In his studies of Buddhism, published in the 1850’s in a number of books, including A Manual of Budhism, the pious Christian R. Spence Hardy used some 465 texts from Ceylon/Sri Lanka, in the original Sanskrit, Pali, et al. These texts were collected during Hardy’s many years as a missionary in Sri Lanka, much of which time was spent with “Sramana priests,” Sramana being a title for Buddha that means “tamer of the senses.” Sramana also refers to priests who perform “hard penances” and are not allowed to speak falsehoods. In any event, as concerns “Buddha,” Hardy, a respected authority on the subject, relates:
“The name of the founder of Budhism has been spelled by European authors in the following modes, and probably in many others that have not come under my notice: Fo, Fod, Foe, Fohe, Fohi, Fho, Fuh, Futh, Pot, Pott, Poot, Poota, Pootah, Poth, Poti, Pout, Phuta, Wud, Bod, Bot, Bud, But, Buth, Budh, Buddh, Bood, Boodh, Boudh, Bhood, Baoth, Bauth, Budo, Buto, Budud, Booda, Bodda, Budda, Butta, Budha, Buddha, Budhu, Buddhu, Budho, Buddho, Buddow, Bodhow, Budhoo, Budso, Budha, Boudha, Boudhu, Boudhoo, Bouddha, Bouddhu, Boutta, and Bouddho.”
These copious variants are not only transliterations limited to Western writers; indeed, not a few of them are the result of the culture in which the ideology was developed. Moreover, as we shall see, this “founder” of which Hardy speaks is not a person at all but a mishmash of myths and sayings that go back centuries and millennia prior to the alleged advent of “the Buddha,” i.e., Siddhartha, Gautama, Sakyamuni or other name.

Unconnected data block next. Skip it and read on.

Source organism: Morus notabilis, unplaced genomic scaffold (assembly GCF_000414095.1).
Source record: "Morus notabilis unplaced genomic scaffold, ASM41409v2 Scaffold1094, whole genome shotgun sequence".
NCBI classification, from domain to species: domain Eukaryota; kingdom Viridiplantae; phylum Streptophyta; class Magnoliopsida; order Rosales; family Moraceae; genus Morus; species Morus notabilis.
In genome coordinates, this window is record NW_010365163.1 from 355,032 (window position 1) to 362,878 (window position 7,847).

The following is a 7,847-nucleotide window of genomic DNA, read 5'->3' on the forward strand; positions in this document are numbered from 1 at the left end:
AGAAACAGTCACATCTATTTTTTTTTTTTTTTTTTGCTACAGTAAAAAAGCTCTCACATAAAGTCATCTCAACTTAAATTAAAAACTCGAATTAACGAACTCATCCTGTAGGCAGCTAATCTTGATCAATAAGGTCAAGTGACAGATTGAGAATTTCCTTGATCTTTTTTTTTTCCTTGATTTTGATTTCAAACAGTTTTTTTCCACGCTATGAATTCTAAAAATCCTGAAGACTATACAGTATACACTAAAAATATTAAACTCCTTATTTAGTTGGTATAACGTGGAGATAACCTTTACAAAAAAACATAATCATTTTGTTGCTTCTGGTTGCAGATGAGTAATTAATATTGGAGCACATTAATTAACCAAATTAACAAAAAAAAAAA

Hardy’s Manual is a comprehensive look at the profuse Buddha legends, which include stories of many “Buddhas” and “Bodhisattvas.” As stated, some of these Buddhas represent previous lives of “the Buddha” as well. The many stories related by Hardy are abundant in fantasy and magic, and, although there may be the sayings and exploits of “real people” intertwined in them, they cannot serve as “biographies” of “historical” individuals. Concerning these various tales, Hardy states:
“The attentive reader will observe numerous discrepancies. These occur, in some instances, between one author and another; and in others between one statement and another of the same author.”
In his exhaustive research, Hardy says he was unable to find “any eastern work that is exclusively confined to the biography of Gotama [Gautama], or that professes to present it in its completeness.”
In his chapter attempting to trace the ancestry of “the Buddha,” regarding the numerous legends he encountered Hardy remarks:
“Several of the names, and some of the events, are met with in the Puranas of the Brahmans, but it is not possible to reconcile one order of statement with the other; and it would appear that the Budhist historians have introduced races, and invented names, that they may invest their venerated sage with all the honors of heraldry, in addition to the attributes of divinity.”
Hardy also states that his sources are Tibetan, Nepalese, Chinese, Indian, Burmese, Siamese and Sri Lankan (Ceylonese), of which the sacred books of Burma, Siam and Ceylon are “identically the same.” Nevertheless, he continues:
“The ancient literature of the Budhists, in all the regions where this system is professed, appears to have had its origin in one common source; but in the observances of the present day there is less uniformity; and many of the customs now followed, and of the doctrines now taught, would be regarded by the earlier professors as perilous innovations.”
In reality, there have been identified at least 60 “translations, versions, or paraphrases” of Buddha’s life. Hence, his “life” has changed from era to era and place to place.
The Dating of Buddha